Sunday, March 12, 2017

Progress magazine on Labour's woes

Progress describes itself as "Labour's progressive magazine" - the word "progressive being used, as is generally the case when it is employed by people anywhere on the left-wing portion of the political spectrum, to mean "for people who think like me."

(In this case, it is code for "modernising" which means the faction whose enemies refer to them as Blairites.)

Jamie Reed, the former Labour MP for Copeland, used to write the "Last Word" column in Progress, and though I suspect that may be an association they are keen to forget for a while, it goes you an idea of the sort of people who write for and read it. (Here is the index page for his articles in Progress.)

I spotted a reference on Twitter to a piece in Progress about possible successors to Jeremy Corbyn if he had a moment of sanity and stepped down as Labour leader. What caught my eye was this cartoon about Shadow Chancellor John McDonnell ...



Interested, I went to the  Progresson magazines website to see if the article was there. It isn't. But among what is available there are a whole series of pieces making much the same points about how disastrous the Copeland and Stoke by-elections were for Labour as had previously been made on this blog - but from a Labour perspective.

Here is their 3rd March Editorial, "Another wake-up call" which argued that

"The Copeland byelection was a rejection of Jeremy Corbyn’s politics"

and

"... it is time to respect the voters. They know what they are doing. There are various examples of patronising nonsense being circulated about the voters of Copeland – including doubts over their access to cars or ability to go out in harsh weather."

"These claims are not true, and spreading them does not exemplify an effective way of winning back that support. Copeland is a working-class seat that has returned Labour members of parliament for 82 years."

"It is also a highly informed electorate, with more PhDs per head than any other parliamentary constituency in the country.They were not duped by the mainstream media, nor Tory propaganda. They were convinced by it. It is different."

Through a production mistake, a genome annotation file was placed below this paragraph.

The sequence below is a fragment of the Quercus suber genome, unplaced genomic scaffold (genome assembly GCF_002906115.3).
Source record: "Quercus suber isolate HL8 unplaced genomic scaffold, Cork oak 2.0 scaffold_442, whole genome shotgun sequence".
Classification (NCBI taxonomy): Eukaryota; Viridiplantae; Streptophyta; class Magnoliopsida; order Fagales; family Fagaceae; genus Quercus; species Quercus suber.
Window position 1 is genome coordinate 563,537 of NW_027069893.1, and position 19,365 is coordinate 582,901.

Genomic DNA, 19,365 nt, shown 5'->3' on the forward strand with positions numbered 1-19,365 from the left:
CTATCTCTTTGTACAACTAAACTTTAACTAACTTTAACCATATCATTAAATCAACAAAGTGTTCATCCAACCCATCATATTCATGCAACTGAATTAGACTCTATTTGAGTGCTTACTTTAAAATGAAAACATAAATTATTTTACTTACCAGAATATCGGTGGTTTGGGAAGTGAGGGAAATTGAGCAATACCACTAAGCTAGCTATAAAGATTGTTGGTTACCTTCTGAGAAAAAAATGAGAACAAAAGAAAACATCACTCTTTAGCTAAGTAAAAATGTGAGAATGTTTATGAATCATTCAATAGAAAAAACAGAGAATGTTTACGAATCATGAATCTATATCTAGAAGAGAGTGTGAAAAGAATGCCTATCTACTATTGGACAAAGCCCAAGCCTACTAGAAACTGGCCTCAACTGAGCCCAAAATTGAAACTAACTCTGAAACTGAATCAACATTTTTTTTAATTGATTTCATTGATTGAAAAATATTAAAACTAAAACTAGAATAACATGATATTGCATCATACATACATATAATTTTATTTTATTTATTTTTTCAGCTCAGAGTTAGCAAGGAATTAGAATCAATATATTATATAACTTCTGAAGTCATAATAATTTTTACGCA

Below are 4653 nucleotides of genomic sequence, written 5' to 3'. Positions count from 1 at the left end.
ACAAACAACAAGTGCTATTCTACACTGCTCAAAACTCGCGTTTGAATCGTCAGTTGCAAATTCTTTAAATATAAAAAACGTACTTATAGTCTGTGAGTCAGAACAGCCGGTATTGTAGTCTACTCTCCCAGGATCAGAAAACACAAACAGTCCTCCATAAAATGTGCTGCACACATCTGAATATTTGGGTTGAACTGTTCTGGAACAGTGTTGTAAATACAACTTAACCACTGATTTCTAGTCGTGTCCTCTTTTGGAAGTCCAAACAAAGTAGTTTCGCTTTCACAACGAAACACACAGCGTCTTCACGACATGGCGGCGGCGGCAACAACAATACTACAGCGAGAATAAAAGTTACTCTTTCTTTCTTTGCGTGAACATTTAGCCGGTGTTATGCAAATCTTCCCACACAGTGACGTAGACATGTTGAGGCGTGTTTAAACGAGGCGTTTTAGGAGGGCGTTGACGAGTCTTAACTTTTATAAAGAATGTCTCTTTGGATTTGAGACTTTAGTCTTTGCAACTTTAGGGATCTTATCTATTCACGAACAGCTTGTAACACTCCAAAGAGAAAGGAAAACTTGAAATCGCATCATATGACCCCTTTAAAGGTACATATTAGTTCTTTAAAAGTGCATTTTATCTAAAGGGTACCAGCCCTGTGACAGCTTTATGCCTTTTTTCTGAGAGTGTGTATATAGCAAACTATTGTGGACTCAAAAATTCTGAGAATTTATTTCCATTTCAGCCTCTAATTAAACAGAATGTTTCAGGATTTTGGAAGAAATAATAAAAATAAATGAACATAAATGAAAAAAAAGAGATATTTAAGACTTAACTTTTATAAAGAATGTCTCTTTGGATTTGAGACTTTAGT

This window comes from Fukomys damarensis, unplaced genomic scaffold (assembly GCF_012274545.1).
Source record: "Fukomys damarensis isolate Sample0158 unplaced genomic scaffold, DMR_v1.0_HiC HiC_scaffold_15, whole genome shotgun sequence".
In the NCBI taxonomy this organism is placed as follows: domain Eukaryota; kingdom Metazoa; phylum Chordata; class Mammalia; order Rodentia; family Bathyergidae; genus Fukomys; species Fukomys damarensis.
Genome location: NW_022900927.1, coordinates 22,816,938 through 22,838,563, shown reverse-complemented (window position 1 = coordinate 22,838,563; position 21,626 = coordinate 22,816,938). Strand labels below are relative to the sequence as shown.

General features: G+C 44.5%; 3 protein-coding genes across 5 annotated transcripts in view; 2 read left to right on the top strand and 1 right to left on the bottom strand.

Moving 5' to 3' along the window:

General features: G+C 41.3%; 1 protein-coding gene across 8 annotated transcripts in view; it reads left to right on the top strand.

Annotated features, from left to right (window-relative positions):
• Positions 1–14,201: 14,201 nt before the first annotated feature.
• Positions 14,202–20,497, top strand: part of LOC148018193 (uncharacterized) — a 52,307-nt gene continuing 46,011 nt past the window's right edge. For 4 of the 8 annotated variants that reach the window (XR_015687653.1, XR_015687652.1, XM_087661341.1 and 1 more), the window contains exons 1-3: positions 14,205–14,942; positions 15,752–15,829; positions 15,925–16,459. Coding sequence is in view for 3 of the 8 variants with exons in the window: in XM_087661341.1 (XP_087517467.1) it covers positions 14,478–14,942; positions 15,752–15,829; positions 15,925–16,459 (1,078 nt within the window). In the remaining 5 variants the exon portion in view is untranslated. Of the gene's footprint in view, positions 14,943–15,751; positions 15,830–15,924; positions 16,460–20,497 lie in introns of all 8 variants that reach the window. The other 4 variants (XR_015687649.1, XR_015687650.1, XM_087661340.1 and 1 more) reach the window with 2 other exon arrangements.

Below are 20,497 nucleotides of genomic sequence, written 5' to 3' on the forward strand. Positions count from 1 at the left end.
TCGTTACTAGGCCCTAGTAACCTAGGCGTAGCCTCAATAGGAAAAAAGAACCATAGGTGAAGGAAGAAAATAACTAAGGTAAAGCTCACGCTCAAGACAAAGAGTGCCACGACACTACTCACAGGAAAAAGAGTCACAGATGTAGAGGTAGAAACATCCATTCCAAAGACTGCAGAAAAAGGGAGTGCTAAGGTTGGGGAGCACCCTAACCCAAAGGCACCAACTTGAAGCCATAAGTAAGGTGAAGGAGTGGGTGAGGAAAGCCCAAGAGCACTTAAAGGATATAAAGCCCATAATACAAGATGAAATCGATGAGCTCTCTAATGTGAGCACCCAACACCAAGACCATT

"How Labour talks about the choice the people ofWest Cumbria made will determine if they are prepared to look again at Labour when there is a general election or when the leadership changes."

In the article "No silver lining," Lewis Baston argued that

"The byelection results from Copeland and Stoke-on-Trent Central are a shaming, mortifying embarrassment to the Labour party. There is no gloss that can be applied to excuse these results."

In "Excuses, excuses," Conor Pope shot down the excuses and defences presented by the Labour leadership's few remaining defenders for the Copeland and Stoke results, much as I did here, here, here, and finally here, except this time it was a Labour person doing it.

Best extract from the article is this demolition of the "Fake News" excuse:

"Fake news

Word had got out that Jeremy wasn’t in favour of nuclear power. That isn’t true. That’s what you call fake news’, shadow foreign secretary Emily Thornberry told Sky News on Friday. Corbyn has a longstanding opposition to nuclear (here he is in 2011, saying ‘no to nuclear power, let’s decommission the stations we’ve got’) which was highlighted by the Conservatives during the campaign, and his refusal to say whether he would support the building of a new power plant in the area were certainly big factors on the doorstep in Copeland.

Alternative facts’ do seem to be a problem for Labour at the moment, but only because the discerning voters can see straight through them."

Quite.

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